Federal Student Loan Repayment Plans
When it comes to federal student loans, debt settlement and credit counseling won’t help. You can’t settle a federal student loan debt, but you can qualify for loan forgiveness. Student loan forgiveness is similar to a debt settlement but without a negative effect on your credit. To qualify for loan forgiveness you must first consolidate and then get on an income-driven repayment plan.
Student loan consolidation and refinancing are your only two options to resolve federal student loans. For most folks, federal student loan consolidation is the best route because after consolidating students can utilize an affordable repayment plan offered through the government and eventually get their balances forgiven.
The following page will help you understand each federal student loan repayment plan, highlighting the plans that offer loan forgiveness.
If you choose an income-driven repayment plan it’s important to remember that you must recertify every year. Recertification is necessary in order to keep the lowest monthly payment and eventually qualify for loan forgiveness.
Do you have a Public Service job?
You can qualify for loan forgiveness in only ten years through an income-driven repayment plan. However, YOU MUST complete the Public Service Loan Forgiveness Employment Certification Form and submit it to Fed Loan every year for ten years. Most people are unaware of this point. President Donald Trump is currently in the works of some new legislation that could result in everyone getting loan forgiveness in only fifteen years, but this is yet to come.
For assistance with federal student loan consolidation start by completing this online application.
Income-Based Repayment (IBR)
The Income-Based Repayment plan is a financial hardship plan that offers loan forgiveness. The IBR bases your monthly payment on your Adjusted Gross Income (AGI) and family size. Family size includes anyone living with you if you pay more than 50% of their expenses. Unborn children count.
You must be experiencing a partial financial hardship to initially select this plan.
Monthly Payment on the Income-Based Repayment Plan
The Standard Repayment Plan is not a financial hardship plan and it does not offer loan forgiveness.
The Standard Repayment is considered the default plan.
If you don’t apply for an income-driven repayment plan after consolidating you’ll get put in the standard repayment plan. Your payments will remain a fixed amount for the entire repayment term. If you have a high income, you may have to utilize this plan. The good news is, this repayment plan saves you money over time because your monthly payments may be slightly higher than payments made under other plans. You’ll pay off your student loan debt in the shortest time. For this reason, you will pay the least amount of interest over the life of your loan on the Standard Repayment Plan. The bad news is that you won’t get any loan forgiveness on this plan!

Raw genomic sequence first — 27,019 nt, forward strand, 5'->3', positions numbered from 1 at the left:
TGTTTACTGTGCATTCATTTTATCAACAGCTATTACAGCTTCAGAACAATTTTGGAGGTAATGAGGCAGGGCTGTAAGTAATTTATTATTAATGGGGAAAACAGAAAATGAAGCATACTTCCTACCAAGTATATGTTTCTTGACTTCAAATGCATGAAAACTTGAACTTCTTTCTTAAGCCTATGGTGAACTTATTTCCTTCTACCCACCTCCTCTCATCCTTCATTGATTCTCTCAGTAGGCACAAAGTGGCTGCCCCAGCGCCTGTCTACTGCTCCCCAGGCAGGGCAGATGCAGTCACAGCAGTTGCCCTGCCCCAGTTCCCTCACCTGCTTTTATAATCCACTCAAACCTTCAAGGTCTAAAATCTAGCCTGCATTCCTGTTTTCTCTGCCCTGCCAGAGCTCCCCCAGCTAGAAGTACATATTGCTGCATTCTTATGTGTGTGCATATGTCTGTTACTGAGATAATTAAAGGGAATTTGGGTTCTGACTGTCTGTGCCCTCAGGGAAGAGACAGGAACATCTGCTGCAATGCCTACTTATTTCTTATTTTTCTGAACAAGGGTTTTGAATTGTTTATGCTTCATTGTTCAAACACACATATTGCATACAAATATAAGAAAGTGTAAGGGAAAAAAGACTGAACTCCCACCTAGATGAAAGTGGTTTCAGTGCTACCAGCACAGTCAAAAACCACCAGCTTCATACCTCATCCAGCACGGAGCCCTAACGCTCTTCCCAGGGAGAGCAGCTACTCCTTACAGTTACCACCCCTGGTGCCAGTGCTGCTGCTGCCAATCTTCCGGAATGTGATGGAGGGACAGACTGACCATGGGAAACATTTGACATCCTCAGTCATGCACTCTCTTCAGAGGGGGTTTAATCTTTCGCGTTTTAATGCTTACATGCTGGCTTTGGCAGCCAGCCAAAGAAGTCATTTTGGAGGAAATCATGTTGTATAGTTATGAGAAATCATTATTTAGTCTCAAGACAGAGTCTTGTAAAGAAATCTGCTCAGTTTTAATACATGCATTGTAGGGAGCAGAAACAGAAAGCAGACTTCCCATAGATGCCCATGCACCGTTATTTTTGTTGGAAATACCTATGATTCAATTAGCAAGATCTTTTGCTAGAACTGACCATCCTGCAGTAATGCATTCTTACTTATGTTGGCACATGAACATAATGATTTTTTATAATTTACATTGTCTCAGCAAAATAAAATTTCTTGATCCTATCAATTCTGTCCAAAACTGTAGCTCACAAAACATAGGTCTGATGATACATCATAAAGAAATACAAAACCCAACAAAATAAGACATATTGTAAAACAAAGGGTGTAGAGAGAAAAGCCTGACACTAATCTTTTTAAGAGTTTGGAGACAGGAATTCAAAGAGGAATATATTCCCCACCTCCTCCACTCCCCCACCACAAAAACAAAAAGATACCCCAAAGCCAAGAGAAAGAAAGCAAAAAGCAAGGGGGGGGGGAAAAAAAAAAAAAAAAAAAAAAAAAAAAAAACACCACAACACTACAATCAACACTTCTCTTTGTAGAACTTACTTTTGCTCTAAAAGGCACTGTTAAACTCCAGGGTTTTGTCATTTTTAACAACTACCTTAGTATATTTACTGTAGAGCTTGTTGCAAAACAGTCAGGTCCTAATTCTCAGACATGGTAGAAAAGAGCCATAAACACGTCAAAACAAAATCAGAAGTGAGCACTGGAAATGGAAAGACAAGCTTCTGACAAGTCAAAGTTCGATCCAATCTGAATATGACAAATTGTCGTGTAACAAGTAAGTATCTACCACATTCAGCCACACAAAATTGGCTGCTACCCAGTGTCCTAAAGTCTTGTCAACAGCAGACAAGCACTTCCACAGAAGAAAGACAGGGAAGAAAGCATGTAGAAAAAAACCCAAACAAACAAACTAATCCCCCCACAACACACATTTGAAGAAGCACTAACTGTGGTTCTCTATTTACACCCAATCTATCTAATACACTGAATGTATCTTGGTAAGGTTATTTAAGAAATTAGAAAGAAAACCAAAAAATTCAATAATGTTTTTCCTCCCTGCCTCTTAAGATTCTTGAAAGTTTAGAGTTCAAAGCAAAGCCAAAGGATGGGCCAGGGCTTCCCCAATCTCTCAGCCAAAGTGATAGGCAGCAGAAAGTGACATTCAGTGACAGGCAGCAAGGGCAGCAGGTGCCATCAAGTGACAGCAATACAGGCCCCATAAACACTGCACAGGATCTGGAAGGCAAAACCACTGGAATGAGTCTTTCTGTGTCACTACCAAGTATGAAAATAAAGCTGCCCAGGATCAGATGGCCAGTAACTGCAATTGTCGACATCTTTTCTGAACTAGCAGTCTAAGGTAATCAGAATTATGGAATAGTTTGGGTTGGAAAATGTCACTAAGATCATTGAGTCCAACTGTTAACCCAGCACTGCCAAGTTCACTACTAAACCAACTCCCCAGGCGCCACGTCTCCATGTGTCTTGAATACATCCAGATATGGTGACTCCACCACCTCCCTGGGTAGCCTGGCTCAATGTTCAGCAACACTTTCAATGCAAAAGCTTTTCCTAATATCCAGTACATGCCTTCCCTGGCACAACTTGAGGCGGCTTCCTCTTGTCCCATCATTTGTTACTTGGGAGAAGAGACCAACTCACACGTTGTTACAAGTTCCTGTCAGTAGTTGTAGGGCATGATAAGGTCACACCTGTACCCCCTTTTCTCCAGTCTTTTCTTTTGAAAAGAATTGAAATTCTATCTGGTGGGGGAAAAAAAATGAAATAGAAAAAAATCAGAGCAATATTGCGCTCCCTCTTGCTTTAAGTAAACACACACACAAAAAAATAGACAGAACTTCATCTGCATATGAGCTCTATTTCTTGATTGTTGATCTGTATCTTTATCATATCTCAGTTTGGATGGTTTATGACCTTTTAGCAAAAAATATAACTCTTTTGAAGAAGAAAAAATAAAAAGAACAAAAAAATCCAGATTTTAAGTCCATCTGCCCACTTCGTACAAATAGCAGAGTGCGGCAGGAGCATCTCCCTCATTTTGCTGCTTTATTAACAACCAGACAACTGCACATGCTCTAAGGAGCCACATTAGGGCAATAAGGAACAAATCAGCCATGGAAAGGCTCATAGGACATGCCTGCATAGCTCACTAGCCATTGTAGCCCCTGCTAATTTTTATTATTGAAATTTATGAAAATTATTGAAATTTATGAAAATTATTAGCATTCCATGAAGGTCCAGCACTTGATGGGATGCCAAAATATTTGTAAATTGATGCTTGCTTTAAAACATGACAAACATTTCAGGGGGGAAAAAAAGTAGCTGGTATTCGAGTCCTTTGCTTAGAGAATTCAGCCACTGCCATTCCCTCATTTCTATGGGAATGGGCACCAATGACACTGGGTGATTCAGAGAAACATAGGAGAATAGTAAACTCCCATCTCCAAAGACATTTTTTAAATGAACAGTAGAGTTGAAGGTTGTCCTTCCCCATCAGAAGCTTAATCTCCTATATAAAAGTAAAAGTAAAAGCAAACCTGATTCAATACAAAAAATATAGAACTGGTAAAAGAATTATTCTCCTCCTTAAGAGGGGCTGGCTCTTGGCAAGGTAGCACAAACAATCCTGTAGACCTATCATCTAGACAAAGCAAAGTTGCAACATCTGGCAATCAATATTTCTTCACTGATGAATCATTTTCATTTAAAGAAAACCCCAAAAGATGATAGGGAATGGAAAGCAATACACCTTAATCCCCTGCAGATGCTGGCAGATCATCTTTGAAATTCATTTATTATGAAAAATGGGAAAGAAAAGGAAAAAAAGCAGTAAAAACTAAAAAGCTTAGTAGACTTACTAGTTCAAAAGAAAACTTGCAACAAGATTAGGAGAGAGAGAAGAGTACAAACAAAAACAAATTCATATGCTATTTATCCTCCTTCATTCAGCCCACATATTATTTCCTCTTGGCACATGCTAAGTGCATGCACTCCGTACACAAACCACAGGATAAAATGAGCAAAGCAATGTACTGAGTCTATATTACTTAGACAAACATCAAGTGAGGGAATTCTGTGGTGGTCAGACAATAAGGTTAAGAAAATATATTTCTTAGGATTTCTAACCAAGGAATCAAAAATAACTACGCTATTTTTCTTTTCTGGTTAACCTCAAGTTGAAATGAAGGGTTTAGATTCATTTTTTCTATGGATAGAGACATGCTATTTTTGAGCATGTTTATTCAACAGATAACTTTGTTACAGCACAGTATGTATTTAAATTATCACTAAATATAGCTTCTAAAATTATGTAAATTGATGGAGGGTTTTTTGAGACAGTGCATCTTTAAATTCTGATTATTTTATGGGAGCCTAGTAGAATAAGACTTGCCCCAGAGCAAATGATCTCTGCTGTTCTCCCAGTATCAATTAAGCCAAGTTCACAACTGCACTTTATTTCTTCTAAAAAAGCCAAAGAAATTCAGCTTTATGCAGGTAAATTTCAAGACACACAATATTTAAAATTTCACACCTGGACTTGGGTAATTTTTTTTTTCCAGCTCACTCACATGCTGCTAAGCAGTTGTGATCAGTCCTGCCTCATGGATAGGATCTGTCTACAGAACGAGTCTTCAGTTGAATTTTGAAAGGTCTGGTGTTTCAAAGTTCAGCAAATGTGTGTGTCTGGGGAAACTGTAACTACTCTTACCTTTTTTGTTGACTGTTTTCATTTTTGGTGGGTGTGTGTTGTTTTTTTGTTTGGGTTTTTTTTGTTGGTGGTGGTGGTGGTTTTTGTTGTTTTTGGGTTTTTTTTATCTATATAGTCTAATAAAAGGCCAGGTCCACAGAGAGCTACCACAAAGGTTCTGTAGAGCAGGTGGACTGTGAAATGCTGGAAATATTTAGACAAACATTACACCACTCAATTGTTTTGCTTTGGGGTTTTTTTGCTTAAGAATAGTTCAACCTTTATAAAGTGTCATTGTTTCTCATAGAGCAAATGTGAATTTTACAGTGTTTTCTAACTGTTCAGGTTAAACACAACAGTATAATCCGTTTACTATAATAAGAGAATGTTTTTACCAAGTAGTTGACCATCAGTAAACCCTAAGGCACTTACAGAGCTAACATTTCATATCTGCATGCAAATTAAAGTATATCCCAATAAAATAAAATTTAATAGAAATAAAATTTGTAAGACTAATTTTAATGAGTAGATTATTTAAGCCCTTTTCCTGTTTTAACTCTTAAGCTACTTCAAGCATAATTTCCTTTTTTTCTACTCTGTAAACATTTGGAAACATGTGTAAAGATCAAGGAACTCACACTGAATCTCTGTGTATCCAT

The Graduated Repayment Plan is not a financial hardship plan and does not offer loan forgiveness.
With Graduated Repayment, your payments start out low and gradually increase over the life of the loan (typically every 2-4 years). The good news is that at times this plan may offer you the lowest monthly payment. You could always use the Graduated Repayment Plan for one year, and then next year switch to one of the other plans.
The Extended Fixed plan is not a financial hardship plan and does not offer loan forgiveness.
The Extended Fixed Repayment Plan allows you to lower your monthly payments by extending your repayment term. Your payments will remain a fixed amount for the entire repayment term.
The extended repayment plan gives you up to 25 years to pay off your loans, so of course, your monthly payment will generally be lower.
Under the Extended Fixed Plan, your monthly payment stays the same throughout repayment. If you choose the Graduated Repayment Plan your payments will start low and then increase (every two years).
The Extended Graduated plan is not a financial hardship plan and does not offer loan forgiveness.
Extended Graduated Repayment allows you to lower your monthly payments by extending your repayment term. Your payments will gradually increase over time throughout the repayment term.
Revised Pay As You Earn (REPAYE)
The Revised Pay As You Earn is a financial hardship plan that offers loan forgiveness.
The Revised Pay As You Earn (REPAYE) plan bases your monthly payment amount on your (and your spouse’s, if applicable) Adjusted Gross Income (AGI), family size and state of residence. To enroll in this plan, you must provide either 30-days worth of pay stubs or your tax return.
Pay As You Earn (PAYE)
The Pay As You Earn is a financial hardship plan that offers loan forgiveness.
The Pay As You Earn plan bases your monthly payment on your Adjusted Gross Income (AGI) and family size. You must be experiencing a partial financial hardship to initially qualify for this plan. This plan is similar to the Income-Based Repayment Plan; however, provides a lower monthly payment during periods when you are experiencing a partial financial hardship.
Income-Contingent Repayment (ICR)
The Income-Contingent Repayment is a financial hardship plan that offers loan forgiveness but is only ideal for an individual that has Parent-Plus loans because the monthly payment is typically higher than the other financial hardship programs.
Income-Contingent Repayment bases your monthly payment on your Adjusted Gross Income (AGI) and family size. If you do not qualify for the Pay As You Earn Plan or Income-Based Repayment, Income-Contingent Repayment might be a good option for you.